Saturday, December 27, 2014

Channa Masala

And so Christmas is over. We rewind the clock and count down until Christmas next year. It also means, we have another little party (New Years Eve) that officially starts the clock anew, with a new year, longer days, and the general upswing towards summer. We can sit back, relax and we are on our way, to the bright, sunny, warm long days (besides in Florida, where people are probably counting down the pleasant weather days). It is also the time when smart shopping happens because the stores want to sell the remaining winter gear and room needs to be made for the spring clothes.
It feels like renewal, shedding a skin, on all fronts. The darkest days (of the year) have passed, families have joyfully convened and it is time to move on and get back to business. In a little while, at least. Let’s regroup, and sort things out, check the presents, and fold the wrapping paper.

(Xmas 2013 with ice storm)

We had a record-breaking mild Christmas in Maine this year, with some of the mildest temperatures in the entire US. It will last until Sunday, and then, eventually the inevitable will happen, cold and snow and winterwonderland.

(Xmas 2014 with temperatures in the mid 50s)

The other day I perused the international frozen food section at Trader Joes, and picked up a package of Channa Masala. I am not sure if the flavors are authentic Indian, but you would assume that Trader Joes puts some effort in it, however, it tastes marvelous. I was on a mission to replicate the dish, first inspecting the ingredients lists on the package and taking it from there.


Often, Indian dishes are convoluted with spices and if you don’t know you are doing it is difficult to find out which should really be the flavor notes of a particular dish. I decided: Simpler is better. Like a piece of music, there is the main melody, and the background notes. In Chana Massala, the main flavors are supposed to be tangy, aromatic flavorful, and not too spicy. Therefore, I chose turmeric and dried mango powder as the main spices. As a base Indian melody, there are fresh curry leaves and black mustard seeds sauted in hot ghee, and a tad of garam masala. For the aromatic flavorful I added star anise, cardamon and cinnamon. To round it out I added  bay leaves and a bit of maple syrup, which are likely not authentic Indian. – Love this dish, whether it is authentic or inspired Indian.


(Note: I make this dish with dried, un-soaked chickpeas. The cooking time is about 3-4h on very low in a cast iron pot. You can make it with cooked chickpeas or chickpeas from a can, of course).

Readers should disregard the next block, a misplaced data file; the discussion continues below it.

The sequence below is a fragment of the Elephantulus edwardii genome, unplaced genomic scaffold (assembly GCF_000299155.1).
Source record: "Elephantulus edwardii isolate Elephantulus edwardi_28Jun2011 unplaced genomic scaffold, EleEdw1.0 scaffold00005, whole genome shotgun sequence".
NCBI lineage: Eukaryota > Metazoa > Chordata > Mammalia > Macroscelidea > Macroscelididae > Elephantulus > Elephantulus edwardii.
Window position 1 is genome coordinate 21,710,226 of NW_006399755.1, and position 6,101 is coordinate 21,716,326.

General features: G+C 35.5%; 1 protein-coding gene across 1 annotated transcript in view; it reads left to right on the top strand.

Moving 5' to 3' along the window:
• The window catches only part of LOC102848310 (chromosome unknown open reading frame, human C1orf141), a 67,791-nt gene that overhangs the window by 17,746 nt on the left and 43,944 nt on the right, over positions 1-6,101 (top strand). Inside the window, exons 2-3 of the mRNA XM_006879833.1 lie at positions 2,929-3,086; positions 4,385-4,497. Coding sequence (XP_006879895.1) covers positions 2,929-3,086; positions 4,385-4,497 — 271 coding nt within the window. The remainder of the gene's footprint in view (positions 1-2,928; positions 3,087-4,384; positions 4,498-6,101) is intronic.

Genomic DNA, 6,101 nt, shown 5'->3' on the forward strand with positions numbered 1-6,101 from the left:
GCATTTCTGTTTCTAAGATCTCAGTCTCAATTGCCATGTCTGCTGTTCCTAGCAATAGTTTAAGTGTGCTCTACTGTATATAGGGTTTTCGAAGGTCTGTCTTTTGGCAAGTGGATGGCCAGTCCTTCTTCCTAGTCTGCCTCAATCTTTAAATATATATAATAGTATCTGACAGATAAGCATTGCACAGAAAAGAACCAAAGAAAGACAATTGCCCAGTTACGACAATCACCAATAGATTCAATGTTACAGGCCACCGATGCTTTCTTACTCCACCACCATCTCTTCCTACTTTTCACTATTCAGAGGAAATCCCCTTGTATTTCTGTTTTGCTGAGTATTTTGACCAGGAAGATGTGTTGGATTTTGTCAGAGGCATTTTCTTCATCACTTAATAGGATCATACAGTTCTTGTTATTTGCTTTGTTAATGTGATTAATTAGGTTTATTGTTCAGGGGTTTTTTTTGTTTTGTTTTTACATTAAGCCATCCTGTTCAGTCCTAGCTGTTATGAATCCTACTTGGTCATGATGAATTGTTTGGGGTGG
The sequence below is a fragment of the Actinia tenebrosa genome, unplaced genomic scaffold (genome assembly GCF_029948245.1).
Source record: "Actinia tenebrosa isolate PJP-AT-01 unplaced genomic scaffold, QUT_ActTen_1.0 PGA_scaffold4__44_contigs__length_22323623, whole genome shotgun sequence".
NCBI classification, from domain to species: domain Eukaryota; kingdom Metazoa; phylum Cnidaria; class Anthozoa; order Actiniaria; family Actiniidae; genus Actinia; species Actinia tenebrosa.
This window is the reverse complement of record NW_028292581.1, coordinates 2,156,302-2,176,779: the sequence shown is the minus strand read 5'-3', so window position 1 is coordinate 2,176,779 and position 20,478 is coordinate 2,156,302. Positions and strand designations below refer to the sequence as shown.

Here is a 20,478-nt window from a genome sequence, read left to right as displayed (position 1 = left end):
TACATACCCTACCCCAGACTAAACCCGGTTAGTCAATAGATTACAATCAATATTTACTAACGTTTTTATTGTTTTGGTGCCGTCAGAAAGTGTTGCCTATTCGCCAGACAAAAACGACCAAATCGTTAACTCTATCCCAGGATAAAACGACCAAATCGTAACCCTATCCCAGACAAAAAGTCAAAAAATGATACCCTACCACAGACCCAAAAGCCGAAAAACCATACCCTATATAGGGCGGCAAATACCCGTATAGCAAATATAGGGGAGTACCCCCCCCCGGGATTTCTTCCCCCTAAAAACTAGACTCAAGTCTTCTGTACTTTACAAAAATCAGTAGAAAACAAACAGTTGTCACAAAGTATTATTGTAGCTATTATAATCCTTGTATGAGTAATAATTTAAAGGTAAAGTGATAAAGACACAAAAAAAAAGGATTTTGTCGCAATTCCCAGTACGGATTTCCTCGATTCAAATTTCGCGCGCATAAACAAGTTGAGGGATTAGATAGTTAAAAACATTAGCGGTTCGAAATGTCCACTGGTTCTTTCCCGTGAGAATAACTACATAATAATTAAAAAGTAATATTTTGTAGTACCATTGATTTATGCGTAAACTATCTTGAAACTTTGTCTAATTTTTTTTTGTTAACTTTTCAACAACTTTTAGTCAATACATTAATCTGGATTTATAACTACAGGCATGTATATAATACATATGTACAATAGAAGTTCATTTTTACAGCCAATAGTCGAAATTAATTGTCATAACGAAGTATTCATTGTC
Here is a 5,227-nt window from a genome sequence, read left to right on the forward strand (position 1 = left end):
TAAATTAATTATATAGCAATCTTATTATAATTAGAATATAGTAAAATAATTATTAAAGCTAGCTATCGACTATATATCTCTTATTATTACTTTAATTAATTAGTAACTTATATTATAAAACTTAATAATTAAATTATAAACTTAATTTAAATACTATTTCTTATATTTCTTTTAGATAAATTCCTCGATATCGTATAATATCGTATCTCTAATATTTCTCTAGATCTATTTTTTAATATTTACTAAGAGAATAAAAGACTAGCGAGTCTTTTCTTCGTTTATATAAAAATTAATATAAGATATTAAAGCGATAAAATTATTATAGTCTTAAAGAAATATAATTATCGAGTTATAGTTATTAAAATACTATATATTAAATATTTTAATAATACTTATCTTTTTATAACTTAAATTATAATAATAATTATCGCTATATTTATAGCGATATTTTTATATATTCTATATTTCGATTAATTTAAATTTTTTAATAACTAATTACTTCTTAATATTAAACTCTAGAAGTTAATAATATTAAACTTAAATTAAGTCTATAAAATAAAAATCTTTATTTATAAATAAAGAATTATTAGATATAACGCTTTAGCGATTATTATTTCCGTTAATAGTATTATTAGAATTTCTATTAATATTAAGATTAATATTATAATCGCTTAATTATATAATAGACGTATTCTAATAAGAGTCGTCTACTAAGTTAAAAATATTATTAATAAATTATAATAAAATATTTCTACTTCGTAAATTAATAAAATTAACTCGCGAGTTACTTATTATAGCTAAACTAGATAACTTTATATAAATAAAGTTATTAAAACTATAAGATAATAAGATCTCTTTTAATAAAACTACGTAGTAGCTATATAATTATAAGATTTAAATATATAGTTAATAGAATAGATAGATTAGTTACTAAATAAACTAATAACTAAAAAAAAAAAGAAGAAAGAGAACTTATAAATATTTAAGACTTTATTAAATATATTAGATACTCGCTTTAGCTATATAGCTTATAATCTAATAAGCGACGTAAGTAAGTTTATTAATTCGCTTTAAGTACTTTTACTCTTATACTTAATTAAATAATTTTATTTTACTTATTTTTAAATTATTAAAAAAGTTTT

Channa Masala (makes 2 large, or 4 side servings)
  • 1 teaspoon ghee
  • about 10-12 fresh curry leaves
  • 1 TB black mustard seeds
  • 3 green cardamom pods, whole
  • 2 whole star anise
  • 2 bay leaves
  • 1 TB garam masala
  • 1 small yellow onion, diced
  • 1 cup dried chickpeas (or 2 cans cooked chickpeas)
  • 2 teaspoons dried ground mango powder (amchur)
  • 1/4 teaspoon ground cinnamon
  • 1 teaspoon turmeric
  • 10 fresh cherry tomatoes, sliced
  • 1/2 can of tomato paste
  • 1 quart of vegetable broth (if you are using dried chickpeas) --- no broth if you used cooked chickpeas.
  • 1 TB maple syrup (or agave nectar)
  • 1 teaspoon dried vegetable bouillon powder (in lieu of salt)
In a heavy bottomed, cast iron pot, melt the ghee and add the curry leaves, black mustard seeds, cardamom, and star anise. Cover pot 3/4 with a lid (not fully, but don’t leave it open because the black mustard seeds like ‘pop’ like popcorn and pop all over your stove). Heating the spices like that in hot butter makes them fragrant, so it is an essential step before adding any other ingredients. Keep the heat at medium high, and listen until the mustard seeds seem to pop.

Reduce the heat slightly, add the onion and saute until translucent (1-2 min).

Now, add the chickpeas, remaining spices, broth (if you use dried chickpeas), and tomatoes. Stir, first bring to a simmer, and then significantly reduce the heat and cover with the lid. Let simmer with a tightly fitting lid, for about 3-4h, checking occasionally for sufficient liquid and softness of the chickpeas. The dish is done cooking once the chickpeas’ texture is soft enough for your liking (if using cooked chickpeas, simmer of medium low for 30min for the flavors to combine).

Now, add the maple syrup, the bouillon powder and remove the bay leaves, cardamom and star anise. –कृपया भोजन का आनंद लीजिये !


1 comment:

  1. Looks yummilious, all I need is some soft pooris to go with this.
    Laxmi Nagar